I know. I know. Speak for yourself. But if I didn't ask the question I'd be, well, the biggest dork of all.
Let me explain what I mean by my contention of the supreme dorkiness of many of us as Christians. First of all we tend to be followers instead of leaders in all things culture. In music we tend to follow the trends. When we finally get good at a certain genre of music we often awaken to realize that the trend has moved somewhere else now. In movies let's just say that we've been, well, left behind. We've even come stumbling into the gaming world with, shall we say, less than stellar results.
In the "spiritual realm" of church we are not much better. It seems like there are two extremes: On one side there are those who ram and cram the truth down people's throats with no concern for the whole person. On the other side there is a movement that longs to be embraced as fully relevant (most often at the cost of preaching the whole counsel of God.) There is a movement of hip pastors guiding/architeching/whatevering hip churches with hip messages to hip congregants. Don't get me wrong. I'm all for asking and answering the question WWJD? I'm just not sure that de-emphasizing core doctrine and joining the world's cause-of-the-week club would be his answer.
Of course I'm speaking in sweeping generalizations right now (it's what dorks like me tend to do!) Of course there are those who have struck a balance between hipness and holiness (I'm still working on it personally!) Of course there are some great things that are happening in every group that I've mentioned above. But there are some things that are really scaring me too.
What concerns me most is that we seem increasingly obsessed with how we, as Christians, are perceived by the world. We want to communicate Christianity as hip, progressive and relevant. And oftentimes in our quest to seem relevant we dummy down the very message that makes Christianity unique and powerful. Whether it be taking out those song lyrics that are too in your face, joining the world's cause-of-the-week club or cutting the doctrines of hell, sin and holiness from our vocabulary, we are always being tempted to worship hip over Him.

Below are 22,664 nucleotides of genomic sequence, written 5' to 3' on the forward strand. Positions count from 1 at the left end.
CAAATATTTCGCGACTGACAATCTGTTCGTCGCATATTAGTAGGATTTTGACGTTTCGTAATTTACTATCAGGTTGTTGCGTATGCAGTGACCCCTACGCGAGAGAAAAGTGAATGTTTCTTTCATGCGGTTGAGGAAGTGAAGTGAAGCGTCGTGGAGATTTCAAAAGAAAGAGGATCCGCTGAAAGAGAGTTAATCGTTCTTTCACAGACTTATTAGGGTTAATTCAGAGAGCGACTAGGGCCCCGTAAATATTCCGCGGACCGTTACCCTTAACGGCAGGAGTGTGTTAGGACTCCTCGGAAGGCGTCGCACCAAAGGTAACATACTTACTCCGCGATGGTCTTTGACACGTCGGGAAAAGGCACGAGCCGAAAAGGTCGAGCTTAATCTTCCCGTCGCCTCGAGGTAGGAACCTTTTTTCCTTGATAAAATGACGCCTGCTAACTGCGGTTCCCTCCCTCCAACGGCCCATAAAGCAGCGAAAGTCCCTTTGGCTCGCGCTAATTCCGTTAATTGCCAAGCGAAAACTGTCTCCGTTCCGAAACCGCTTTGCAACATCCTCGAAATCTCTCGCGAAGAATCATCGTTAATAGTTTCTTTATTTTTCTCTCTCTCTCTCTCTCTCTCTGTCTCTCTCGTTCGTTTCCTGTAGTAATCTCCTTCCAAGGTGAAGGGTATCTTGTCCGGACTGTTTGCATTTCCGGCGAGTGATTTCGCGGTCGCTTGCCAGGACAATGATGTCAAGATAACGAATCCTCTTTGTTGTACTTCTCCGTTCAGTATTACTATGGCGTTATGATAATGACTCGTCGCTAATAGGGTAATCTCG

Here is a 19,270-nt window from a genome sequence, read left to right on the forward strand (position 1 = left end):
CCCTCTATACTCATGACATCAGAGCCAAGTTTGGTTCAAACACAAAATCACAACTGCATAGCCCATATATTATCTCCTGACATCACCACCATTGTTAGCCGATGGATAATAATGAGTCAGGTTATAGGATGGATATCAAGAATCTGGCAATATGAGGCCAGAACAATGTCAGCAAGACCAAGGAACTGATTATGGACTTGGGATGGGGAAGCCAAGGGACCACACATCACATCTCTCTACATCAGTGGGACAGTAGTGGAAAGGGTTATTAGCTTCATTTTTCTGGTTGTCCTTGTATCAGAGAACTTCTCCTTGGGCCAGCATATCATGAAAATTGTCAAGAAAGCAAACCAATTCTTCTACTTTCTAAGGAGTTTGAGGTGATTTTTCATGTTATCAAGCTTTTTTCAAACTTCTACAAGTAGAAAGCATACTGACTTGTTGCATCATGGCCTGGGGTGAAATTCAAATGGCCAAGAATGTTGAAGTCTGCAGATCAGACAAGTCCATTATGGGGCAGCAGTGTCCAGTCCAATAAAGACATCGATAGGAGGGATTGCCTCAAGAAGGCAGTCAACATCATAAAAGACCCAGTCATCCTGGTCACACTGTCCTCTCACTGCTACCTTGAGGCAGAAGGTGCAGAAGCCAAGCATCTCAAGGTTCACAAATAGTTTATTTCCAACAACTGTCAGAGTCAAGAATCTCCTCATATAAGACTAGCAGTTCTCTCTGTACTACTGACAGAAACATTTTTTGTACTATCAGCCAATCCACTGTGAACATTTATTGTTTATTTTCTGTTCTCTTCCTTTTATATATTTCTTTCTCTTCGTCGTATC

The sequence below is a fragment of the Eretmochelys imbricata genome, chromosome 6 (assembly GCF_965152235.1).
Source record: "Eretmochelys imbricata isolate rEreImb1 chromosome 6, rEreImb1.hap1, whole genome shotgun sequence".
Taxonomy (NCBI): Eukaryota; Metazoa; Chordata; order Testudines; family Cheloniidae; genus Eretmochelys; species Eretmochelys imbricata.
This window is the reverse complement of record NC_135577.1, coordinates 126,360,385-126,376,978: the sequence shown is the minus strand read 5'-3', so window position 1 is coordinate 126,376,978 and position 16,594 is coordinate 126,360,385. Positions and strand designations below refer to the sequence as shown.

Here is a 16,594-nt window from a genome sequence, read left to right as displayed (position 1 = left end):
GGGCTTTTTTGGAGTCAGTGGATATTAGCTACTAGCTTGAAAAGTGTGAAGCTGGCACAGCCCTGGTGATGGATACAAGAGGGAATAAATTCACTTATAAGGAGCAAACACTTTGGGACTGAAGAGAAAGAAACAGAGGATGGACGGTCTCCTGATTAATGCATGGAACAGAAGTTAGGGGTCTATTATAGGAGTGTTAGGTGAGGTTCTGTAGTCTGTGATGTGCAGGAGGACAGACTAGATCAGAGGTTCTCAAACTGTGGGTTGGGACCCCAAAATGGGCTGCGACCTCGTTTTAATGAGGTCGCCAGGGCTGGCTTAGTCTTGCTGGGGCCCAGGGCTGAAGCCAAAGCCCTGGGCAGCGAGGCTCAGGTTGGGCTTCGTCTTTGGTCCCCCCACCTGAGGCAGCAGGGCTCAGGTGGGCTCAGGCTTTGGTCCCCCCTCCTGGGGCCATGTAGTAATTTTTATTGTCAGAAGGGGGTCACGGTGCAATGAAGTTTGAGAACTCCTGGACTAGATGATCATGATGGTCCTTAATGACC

That's why I love Galatians 1:10, "Am I now trying to win the approval of men, or of God? Or am I trying to please men? If I were still trying to please men, I would not be a servant of Christ." Paul is reminding the Galatian believers that he too was under pressure to "adjust" his message so that it would be acceptable to the world. But what kept him from doing this was the stark realization that you're either pleasing Jesus or pleasing humans. You can't please both at the same time.
Does that mean that we shouldn't try to "become all things to all men so that by all means" we can save some of them? No. Does that mean that we shouldn't try to communicate our message in a relevant way that starts with the hearer's worldview and leads them gently to the Lord's? A thousand times no!
What it does mean is this: We must realize that we preach a message that will be embraced by some and will be disregarded as irrelevant, dismissed as stupid or attacked as dangerous by most. Remember the truth that speaks so loudly from 1 Corinthians 1:18, "The preaching of the cross is foolishness to those who are perishing. But to those of us who are being saved it is the power of God."
Again, I'm not saying that we shouldn't try to be relevant. But we shouldn't try so hard that we dilute the truth. We shouldn't try at the expense of our message. We shouldn't try at the expense of our Savior's smile.
Personally, I think the world will respect us more if we just come out of the closet with his message of truth. I think they will respect us more if we honestly communicate the core of our message with authentic humility and true love. They will probably still think that we are fools. But, at the very minimum, they will perceive us as fools with conviction.
At the end of the day we must embrace our "inner nerd." Why? Because in spite of any of tattoos we may bear, designer clothes we may wear, bleached smiles we may flash, cool music videos we may produce, relevant churches we may guide or blockbuster movies we may direct, the real message of Jesus that we are called to proclaim will never be perceived as cool.
So what is our revenge as nerds (except perhaps when Jesus returns)? It's that the gospel message is the power of God for the salvation of everyone who believes. It's that God has in the past, is now and will in the future continue to use the disregarded, the mocked and the scoffed to bring about his eternal purposes on planet earth.
So lets clean the lenses from our McFly glasses, let's make sure we have enough pens in our pocket protector, let's use our hanky one last time to get rid of all the remnant boogers hanging from our noses, let's prepare ourselves for some huge wedgies (a.k.a. "persecution")…and then let's go change the world with the powerfully "uncool" message of Jesus.
Talk to all you dorks later.
Greg Stier is the President and Founder of Dare 2 Share Ministries in Arvada, Colo., where he works with youth leaders and students, equipping them to be effective in sharing the gospel. Dare 2 Share has impacted the lives of more than 300,000 teenagers across the country. With experience as a senior teaching pastor and in youth ministry for almost 20 years, he has a reputation of knowing and relating to today's teens. Greg is widely viewed as an authority and expert teen spirituality. He is known for motivating, mobilizing and equipping teens for positive change. For more information on Dare 2 Share Ministries, and the SURVIVE 07/08 conference tour, please visit www.dare2share.org.